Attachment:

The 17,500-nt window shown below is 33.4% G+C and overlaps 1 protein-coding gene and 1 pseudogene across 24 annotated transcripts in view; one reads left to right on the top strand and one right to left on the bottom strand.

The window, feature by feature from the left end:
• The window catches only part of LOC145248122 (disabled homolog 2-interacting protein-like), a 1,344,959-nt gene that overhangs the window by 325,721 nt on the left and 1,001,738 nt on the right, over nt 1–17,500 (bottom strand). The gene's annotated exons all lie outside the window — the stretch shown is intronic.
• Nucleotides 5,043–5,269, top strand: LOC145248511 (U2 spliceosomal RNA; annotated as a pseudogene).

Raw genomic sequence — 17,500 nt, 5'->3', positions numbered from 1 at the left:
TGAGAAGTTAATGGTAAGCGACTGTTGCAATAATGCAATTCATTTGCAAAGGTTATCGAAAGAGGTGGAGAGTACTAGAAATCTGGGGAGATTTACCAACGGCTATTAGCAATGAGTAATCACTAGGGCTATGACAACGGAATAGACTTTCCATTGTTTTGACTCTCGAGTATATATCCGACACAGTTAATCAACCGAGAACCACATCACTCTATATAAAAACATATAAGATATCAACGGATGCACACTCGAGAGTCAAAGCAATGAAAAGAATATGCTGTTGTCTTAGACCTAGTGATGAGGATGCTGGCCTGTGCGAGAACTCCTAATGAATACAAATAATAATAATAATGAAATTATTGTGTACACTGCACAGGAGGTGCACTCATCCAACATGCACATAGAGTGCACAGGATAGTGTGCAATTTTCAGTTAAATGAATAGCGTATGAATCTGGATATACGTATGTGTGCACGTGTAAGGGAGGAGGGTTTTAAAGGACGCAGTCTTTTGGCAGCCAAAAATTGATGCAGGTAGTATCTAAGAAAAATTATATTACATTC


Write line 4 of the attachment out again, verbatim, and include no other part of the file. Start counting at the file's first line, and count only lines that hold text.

• Nucleotides 5,043–5,269, top strand: LOC145248511 (U2 spliceosomal RNA; annotated as a pseudogene).